Also, the House seems to be catching on to embodied carbon, and have some eyebrow-raising ideas in there about how they could help. These are a little cringe-worthy TBH, but I appreciate the effort and hope that someone helps them articulate these bits better. That section, entitled ‘Reduce Emissions from Building Materials’ seems out of place compared to the rest of the document: it hardly references any existing bills, and suggests that the federal portfolio do things that really no one can do yet. It also suggests that the American federal government set up a new “Green Building Material and Products Certification Program and Label”. Did I hear you gasp in fear, disbelief, and genuine hope that this idea will be forgotten because we definitely don’t need another label in our lives? I think I did. (Sorry if that is too snarky, but in all seriousness, there are so many entities already trying to do this, and it is so gnarly, I really can’t imagine that the US government would somehow find it to be a smart way to spend time).
Finally, one random and useful idea from the House: updating the standards for manufactured housing! Apparently they haven’t been updated since 1994. Just for reference, that’s the year that Yahoo! was founded. That seems like a GREAT one. Call your congressperson on that, everyone. It’s a no brainer.
In a future piece, I’ll compare these plans to what else we could be doing with new construction, particularly within the context of economic stimulus. But in the meantime, check out Rocky Mountain Institute’s ideas here.
“Buildings often last for as many as 50 years. Most of the new buildings constructed today will remain standing in 2050.” — House Climate Action Plan
LOLLLLLL. I’m sorry to briefly make fun of some poor soul who had to write the House climate language probably late at night and probably had a toddler stealing their keyboard AND was supposed to be making dinner. This was likely supposed to say that commercial buildings in the US are an average of 50 years old (here). And indeed, it would be highly unusual for a building to be knocked down after 30 years, so YES, yes they will be around in 2050. You’re lucky if you replace mechanical equipment every 30 years. So we should care about existing building performance. As some readers will know, this is my jams, I’m not as interested in the new construction stuff because, well, there are so many existing buildings and they get so little love.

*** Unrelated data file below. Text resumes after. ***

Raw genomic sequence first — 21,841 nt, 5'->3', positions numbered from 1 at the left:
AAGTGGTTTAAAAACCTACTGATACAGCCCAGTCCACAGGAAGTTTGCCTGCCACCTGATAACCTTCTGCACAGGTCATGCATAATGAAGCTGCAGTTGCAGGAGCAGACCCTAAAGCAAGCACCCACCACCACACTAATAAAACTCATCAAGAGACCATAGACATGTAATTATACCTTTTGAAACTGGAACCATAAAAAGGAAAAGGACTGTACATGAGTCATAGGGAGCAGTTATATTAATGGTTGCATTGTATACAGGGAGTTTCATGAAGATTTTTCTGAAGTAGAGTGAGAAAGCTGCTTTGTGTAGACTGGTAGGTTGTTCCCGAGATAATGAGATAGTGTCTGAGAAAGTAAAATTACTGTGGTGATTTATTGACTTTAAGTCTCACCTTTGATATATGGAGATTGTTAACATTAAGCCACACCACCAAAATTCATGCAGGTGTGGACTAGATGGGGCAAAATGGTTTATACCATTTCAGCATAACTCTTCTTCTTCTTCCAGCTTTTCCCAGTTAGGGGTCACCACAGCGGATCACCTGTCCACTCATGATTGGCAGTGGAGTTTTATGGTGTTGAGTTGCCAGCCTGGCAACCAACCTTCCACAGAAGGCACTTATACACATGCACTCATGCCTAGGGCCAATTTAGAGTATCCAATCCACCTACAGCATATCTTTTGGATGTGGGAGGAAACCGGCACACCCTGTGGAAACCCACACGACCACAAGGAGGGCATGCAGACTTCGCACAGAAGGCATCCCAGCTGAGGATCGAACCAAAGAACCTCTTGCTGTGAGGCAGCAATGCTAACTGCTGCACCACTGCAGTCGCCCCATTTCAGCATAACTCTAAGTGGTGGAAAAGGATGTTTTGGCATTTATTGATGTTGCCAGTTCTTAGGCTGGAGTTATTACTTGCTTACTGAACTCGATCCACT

So, the most clear and visionary language for existing buildings comes from the Biden document. It has a commitment to:
- the Rebuild America’s Schools Act,
- a commitment to establish building performance standards nationwide,
- increasing funding for (what is likely) the Weatherization Assistance Project (WAP),
- and it specifically calls out the goals of 4 million commercial and 2 million residential retrofits.
The Evergreen plan includes much of this conceptually, but it doesn’t articulate details as much (how much funding, what mechanisms would be used, etc). But ultimately I think the Biden plan has it right here: first we need standards for existing buildings, and then investment and mobilization to renovate to those standards, particularly for low-income families and businesses. It follows the rubric that Evergreen invented of Standards, Investment and Justice, which I love.
The House plan, again, is full of ideas that are good but not particularly visionary. The best part of the House plan for existing buildings is the call for a mandatory national building energy transparency program, akin to what the EU has had for years (I know of it as the EPBD, the Energy Performance in Buildings Directive). Yaaaaaas. The authors note that 2 dozen local and state governments have them already, and that they think we should look into not just a commercial buildings program, but also a residential one. GET AFTER IT, Democrats. I’m in. Of course, it’s very complicated to pull this off, and we don’t even remotely have enough good data infrastructure in buildings to do it, but I like your ambition and I support it. As far as I know, it’s working in Europe, so that’s good.